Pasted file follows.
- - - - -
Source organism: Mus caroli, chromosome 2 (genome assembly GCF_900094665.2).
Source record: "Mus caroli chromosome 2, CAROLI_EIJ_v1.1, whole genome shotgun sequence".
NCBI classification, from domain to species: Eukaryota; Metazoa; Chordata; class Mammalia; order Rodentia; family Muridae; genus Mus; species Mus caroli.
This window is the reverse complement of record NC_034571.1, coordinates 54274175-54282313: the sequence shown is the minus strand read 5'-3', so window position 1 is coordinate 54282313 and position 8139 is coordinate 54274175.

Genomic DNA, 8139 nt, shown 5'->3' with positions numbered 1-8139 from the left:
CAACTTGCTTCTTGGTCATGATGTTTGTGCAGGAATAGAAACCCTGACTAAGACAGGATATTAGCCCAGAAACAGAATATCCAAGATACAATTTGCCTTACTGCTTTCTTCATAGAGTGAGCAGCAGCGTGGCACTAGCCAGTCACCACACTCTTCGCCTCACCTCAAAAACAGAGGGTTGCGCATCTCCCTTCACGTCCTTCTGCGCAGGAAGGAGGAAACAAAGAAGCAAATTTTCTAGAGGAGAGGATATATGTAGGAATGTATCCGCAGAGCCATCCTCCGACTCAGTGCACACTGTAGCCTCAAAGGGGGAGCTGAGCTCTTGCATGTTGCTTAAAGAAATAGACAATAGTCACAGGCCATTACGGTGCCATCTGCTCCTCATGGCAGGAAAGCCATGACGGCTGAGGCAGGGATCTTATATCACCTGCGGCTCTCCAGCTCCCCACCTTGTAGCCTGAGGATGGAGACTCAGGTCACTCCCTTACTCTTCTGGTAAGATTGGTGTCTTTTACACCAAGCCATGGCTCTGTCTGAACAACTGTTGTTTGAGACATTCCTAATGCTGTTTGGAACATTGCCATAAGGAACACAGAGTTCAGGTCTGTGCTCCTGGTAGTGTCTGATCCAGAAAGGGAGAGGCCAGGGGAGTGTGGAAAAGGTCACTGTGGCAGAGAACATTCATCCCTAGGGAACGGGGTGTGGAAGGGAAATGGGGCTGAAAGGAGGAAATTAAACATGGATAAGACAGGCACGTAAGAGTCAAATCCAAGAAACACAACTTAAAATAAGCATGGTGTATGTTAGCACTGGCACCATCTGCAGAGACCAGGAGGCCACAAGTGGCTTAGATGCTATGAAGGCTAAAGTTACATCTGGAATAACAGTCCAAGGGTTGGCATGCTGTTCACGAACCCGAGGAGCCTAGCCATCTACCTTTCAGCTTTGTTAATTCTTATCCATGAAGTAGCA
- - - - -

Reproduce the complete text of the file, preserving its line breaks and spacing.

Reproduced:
Source organism: Mus caroli, chromosome 2 (genome assembly GCF_900094665.2).
Source record: "Mus caroli chromosome 2, CAROLI_EIJ_v1.1, whole genome shotgun sequence".
NCBI classification, from domain to species: Eukaryota; Metazoa; Chordata; class Mammalia; order Rodentia; family Muridae; genus Mus; species Mus caroli.
This window is the reverse complement of record NC_034571.1, coordinates 54274175-54282313: the sequence shown is the minus strand read 5'-3', so window position 1 is coordinate 54282313 and position 8139 is coordinate 54274175.

Genomic DNA, 8139 nt, shown 5'->3' with positions numbered 1-8139 from the left:
CAACTTGCTTCTTGGTCATGATGTTTGTGCAGGAATAGAAACCCTGACTAAGACAGGATATTAGCCCAGAAACAGAATATCCAAGATACAATTTGCCTTACTGCTTTCTTCATAGAGTGAGCAGCAGCGTGGCACTAGCCAGTCACCACACTCTTCGCCTCACCTCAAAAACAGAGGGTTGCGCATCTCCCTTCACGTCCTTCTGCGCAGGAAGGAGGAAACAAAGAAGCAAATTTTCTAGAGGAGAGGATATATGTAGGAATGTATCCGCAGAGCCATCCTCCGACTCAGTGCACACTGTAGCCTCAAAGGGGGAGCTGAGCTCTTGCATGTTGCTTAAAGAAATAGACAATAGTCACAGGCCATTACGGTGCCATCTGCTCCTCATGGCAGGAAAGCCATGACGGCTGAGGCAGGGATCTTATATCACCTGCGGCTCTCCAGCTCCCCACCTTGTAGCCTGAGGATGGAGACTCAGGTCACTCCCTTACTCTTCTGGTAAGATTGGTGTCTTTTACACCAAGCCATGGCTCTGTCTGAACAACTGTTGTTTGAGACATTCCTAATGCTGTTTGGAACATTGCCATAAGGAACACAGAGTTCAGGTCTGTGCTCCTGGTAGTGTCTGATCCAGAAAGGGAGAGGCCAGGGGAGTGTGGAAAAGGTCACTGTGGCAGAGAACATTCATCCCTAGGGAACGGGGTGTGGAAGGGAAATGGGGCTGAAAGGAGGAAATTAAACATGGATAAGACAGGCACGTAAGAGTCAAATCCAAGAAACACAACTTAAAATAAGCATGGTGTATGTTAGCACTGGCACCATCTGCAGAGACCAGGAGGCCACAAGTGGCTTAGATGCTATGAAGGCTAAAGTTACATCTGGAATAACAGTCCAAGGGTTGGCATGCTGTTCACGAACCCGAGGAGCCTAGCCATCTACCTTTCAGCTTTGTTAATTCTTATCCATGAAGTAGCA